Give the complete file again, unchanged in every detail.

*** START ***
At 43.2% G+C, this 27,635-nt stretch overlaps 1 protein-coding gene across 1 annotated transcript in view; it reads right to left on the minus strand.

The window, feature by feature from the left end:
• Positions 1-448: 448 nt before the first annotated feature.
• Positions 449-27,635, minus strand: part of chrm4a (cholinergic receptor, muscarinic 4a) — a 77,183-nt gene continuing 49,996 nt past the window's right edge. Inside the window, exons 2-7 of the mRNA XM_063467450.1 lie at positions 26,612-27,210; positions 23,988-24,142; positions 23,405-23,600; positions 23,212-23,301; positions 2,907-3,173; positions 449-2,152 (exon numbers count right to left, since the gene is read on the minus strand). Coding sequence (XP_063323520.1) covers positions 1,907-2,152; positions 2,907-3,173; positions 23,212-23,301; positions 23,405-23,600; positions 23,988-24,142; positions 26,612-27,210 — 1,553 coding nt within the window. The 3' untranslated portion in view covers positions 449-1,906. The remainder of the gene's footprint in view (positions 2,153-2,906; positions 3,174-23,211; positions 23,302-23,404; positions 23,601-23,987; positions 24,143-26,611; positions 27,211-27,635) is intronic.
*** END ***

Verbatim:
At 43.2% G+C, this 27,635-nt stretch overlaps 1 protein-coding gene across 1 annotated transcript in view; it reads right to left on the minus strand.

The window, feature by feature from the left end:
• Positions 1-448: 448 nt before the first annotated feature.
• Positions 449-27,635, minus strand: part of chrm4a (cholinergic receptor, muscarinic 4a) — a 77,183-nt gene continuing 49,996 nt past the window's right edge. Inside the window, exons 2-7 of the mRNA XM_063467450.1 lie at positions 26,612-27,210; positions 23,988-24,142; positions 23,405-23,600; positions 23,212-23,301; positions 2,907-3,173; positions 449-2,152 (exon numbers count right to left, since the gene is read on the minus strand). Coding sequence (XP_063323520.1) covers positions 1,907-2,152; positions 2,907-3,173; positions 23,212-23,301; positions 23,405-23,600; positions 23,988-24,142; positions 26,612-27,210 — 1,553 coding nt within the window. The 3' untranslated portion in view covers positions 449-1,906. The remainder of the gene's footprint in view (positions 2,153-2,906; positions 3,174-23,211; positions 23,302-23,404; positions 23,601-23,987; positions 24,143-26,611; positions 27,211-27,635) is intronic.